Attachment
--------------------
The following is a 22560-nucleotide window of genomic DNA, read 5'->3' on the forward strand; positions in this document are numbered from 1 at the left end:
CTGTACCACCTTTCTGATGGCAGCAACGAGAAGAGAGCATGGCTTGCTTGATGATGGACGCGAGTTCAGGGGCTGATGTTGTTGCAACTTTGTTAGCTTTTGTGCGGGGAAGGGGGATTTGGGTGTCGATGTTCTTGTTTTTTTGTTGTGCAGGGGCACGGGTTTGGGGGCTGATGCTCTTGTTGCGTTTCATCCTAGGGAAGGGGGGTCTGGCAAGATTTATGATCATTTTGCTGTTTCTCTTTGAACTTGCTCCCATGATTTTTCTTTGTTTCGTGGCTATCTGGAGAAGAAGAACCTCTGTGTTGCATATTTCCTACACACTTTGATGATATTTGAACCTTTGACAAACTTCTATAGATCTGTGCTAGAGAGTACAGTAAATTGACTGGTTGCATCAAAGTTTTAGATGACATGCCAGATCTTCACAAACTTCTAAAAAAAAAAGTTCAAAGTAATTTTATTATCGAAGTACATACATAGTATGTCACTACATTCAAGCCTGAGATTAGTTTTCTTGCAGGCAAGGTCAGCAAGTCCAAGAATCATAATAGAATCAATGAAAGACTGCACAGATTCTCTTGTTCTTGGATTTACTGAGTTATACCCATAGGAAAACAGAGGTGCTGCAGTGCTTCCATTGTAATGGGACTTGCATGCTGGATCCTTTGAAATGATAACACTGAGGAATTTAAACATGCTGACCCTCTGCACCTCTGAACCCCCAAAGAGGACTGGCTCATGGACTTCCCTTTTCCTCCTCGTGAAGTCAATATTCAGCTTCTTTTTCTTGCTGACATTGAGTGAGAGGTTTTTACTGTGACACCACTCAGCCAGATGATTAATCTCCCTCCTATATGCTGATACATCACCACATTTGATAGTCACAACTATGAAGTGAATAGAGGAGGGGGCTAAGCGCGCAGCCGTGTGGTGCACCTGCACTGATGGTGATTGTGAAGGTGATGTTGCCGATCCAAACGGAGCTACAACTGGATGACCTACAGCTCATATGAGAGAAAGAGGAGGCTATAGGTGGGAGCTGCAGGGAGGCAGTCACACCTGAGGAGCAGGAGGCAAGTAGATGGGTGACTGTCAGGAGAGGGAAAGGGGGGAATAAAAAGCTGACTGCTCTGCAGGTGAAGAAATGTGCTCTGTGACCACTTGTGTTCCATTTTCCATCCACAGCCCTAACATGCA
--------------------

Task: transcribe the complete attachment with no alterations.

The following is a 22560-nucleotide window of genomic DNA, read 5'->3' on the forward strand; positions in this document are numbered from 1 at the left end:
CTGTACCACCTTTCTGATGGCAGCAACGAGAAGAGAGCATGGCTTGCTTGATGATGGACGCGAGTTCAGGGGCTGATGTTGTTGCAACTTTGTTAGCTTTTGTGCGGGGAAGGGGGATTTGGGTGTCGATGTTCTTGTTTTTTTGTTGTGCAGGGGCACGGGTTTGGGGGCTGATGCTCTTGTTGCGTTTCATCCTAGGGAAGGGGGGTCTGGCAAGATTTATGATCATTTTGCTGTTTCTCTTTGAACTTGCTCCCATGATTTTTCTTTGTTTCGTGGCTATCTGGAGAAGAAGAACCTCTGTGTTGCATATTTCCTACACACTTTGATGATATTTGAACCTTTGACAAACTTCTATAGATCTGTGCTAGAGAGTACAGTAAATTGACTGGTTGCATCAAAGTTTTAGATGACATGCCAGATCTTCACAAACTTCTAAAAAAAAAAGTTCAAAGTAATTTTATTATCGAAGTACATACATAGTATGTCACTACATTCAAGCCTGAGATTAGTTTTCTTGCAGGCAAGGTCAGCAAGTCCAAGAATCATAATAGAATCAATGAAAGACTGCACAGATTCTCTTGTTCTTGGATTTACTGAGTTATACCCATAGGAAAACAGAGGTGCTGCAGTGCTTCCATTGTAATGGGACTTGCATGCTGGATCCTTTGAAATGATAACACTGAGGAATTTAAACATGCTGACCCTCTGCACCTCTGAACCCCCAAAGAGGACTGGCTCATGGACTTCCCTTTTCCTCCTCGTGAAGTCAATATTCAGCTTCTTTTTCTTGCTGACATTGAGTGAGAGGTTTTTACTGTGACACCACTCAGCCAGATGATTAATCTCCCTCCTATATGCTGATACATCACCACATTTGATAGTCACAACTATGAAGTGAATAGAGGAGGGGGCTAAGCGCGCAGCCGTGTGGTGCACCTGCACTGATGGTGATTGTGAAGGTGATGTTGCCGATCCAAACGGAGCTACAACTGGATGACCTACAGCTCATATGAGAGAAAGAGGAGGCTATAGGTGGGAGCTGCAGGGAGGCAGTCACACCTGAGGAGCAGGAGGCAAGTAGATGGGTGACTGTCAGGAGAGGGAAAGGGGGGAATAAAAAGCTGACTGCTCTGCAGGTGAAGAAATGTGCTCTGTGACCACTTGTGTTCCATTTTCCATCCACAGCCCTAACATGCA